SINGAPORE – Additional measures to reduce crowding will be introduced to ensure the safety of visitors to Chinatown in the lead-up to Chinese New Year.
The Singapore Tourism Board (STB) said on Saturday (Jan 15) that enforcement efforts to ensure compliance with safe management measures will be stepped up.
It is working with the Chinatown Business Association and government agencies to ensure shops and eateries do not extend their operations onto pedestrian paths, which could make it difficult for visitors to keep a safe distance.
STB said this includes hot spots along New Bridge Road as well as Pagoda and Trengganu streets.
More safe distancing ambassadors and safe distancing enforcement officers will be deployed for the three weekends leading up to Chinese New Year: Jan 14 to 16, Jan 21 to 23, and Jan 28 to 31.
Chinese New Year falls on Feb 1.
STB will work closely with the relevant agencies to monitor the crowd situation in Chinatown and put in place extra measures during peak periods if necessary.
“Possible additional measures include closing the pedestrian entry to Pagoda Street from New Bridge Road, limiting entry from Exit A of Chinatown MRT station in Pagoda Street and closing Temple Street to vehicular traffic,” it said.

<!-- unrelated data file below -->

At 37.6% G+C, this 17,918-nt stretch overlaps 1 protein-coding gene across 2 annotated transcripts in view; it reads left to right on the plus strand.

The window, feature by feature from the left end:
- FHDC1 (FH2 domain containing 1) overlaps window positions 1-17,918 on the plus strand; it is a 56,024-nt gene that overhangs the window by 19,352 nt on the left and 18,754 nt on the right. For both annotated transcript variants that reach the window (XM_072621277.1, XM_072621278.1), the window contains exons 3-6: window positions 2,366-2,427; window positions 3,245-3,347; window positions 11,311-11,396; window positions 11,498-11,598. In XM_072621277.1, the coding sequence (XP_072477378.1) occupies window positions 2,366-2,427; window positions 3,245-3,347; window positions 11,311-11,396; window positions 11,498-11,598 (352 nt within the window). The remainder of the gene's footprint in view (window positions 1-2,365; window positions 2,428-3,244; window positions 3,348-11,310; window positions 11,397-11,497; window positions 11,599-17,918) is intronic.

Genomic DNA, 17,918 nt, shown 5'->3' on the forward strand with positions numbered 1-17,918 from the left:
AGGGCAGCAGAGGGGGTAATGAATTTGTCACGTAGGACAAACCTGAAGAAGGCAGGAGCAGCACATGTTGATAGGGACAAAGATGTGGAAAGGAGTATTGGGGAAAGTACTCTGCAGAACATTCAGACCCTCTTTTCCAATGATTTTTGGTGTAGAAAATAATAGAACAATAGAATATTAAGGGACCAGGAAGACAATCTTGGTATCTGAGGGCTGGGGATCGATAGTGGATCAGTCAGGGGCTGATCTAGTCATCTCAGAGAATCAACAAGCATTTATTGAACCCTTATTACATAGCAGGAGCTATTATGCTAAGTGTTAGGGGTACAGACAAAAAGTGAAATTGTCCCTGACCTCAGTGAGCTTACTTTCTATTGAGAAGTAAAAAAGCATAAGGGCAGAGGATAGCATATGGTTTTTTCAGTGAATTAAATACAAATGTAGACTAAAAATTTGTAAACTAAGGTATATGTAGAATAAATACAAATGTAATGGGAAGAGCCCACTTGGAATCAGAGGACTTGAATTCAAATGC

“We encourage the public to plan their visits to Chinatown in advance and visit during off-peak hours.
It reminded visitors to comply with prevailing measures, such as proper wearing of masks, maintaining a distance of 1m between one another, and remaining in groups of five individuals or fewer. “We urge all to be socially responsible, to allow everyone to enjoy the festivities safely,” it added.
The public can also take part in online activities, such as a tiger origami tutorial and a love letter baking video on the Chinatown Festivals Facebook page.
To avoid crowds, the public can shop for Chinese New Year products at an e-bazaar organised by the Kreta Ayer Community Club and e-commerce platform Shopee from Jan 17, which features in-app deals and giveaways.
This article was first published in The Straits Times. Permission required for reproduction.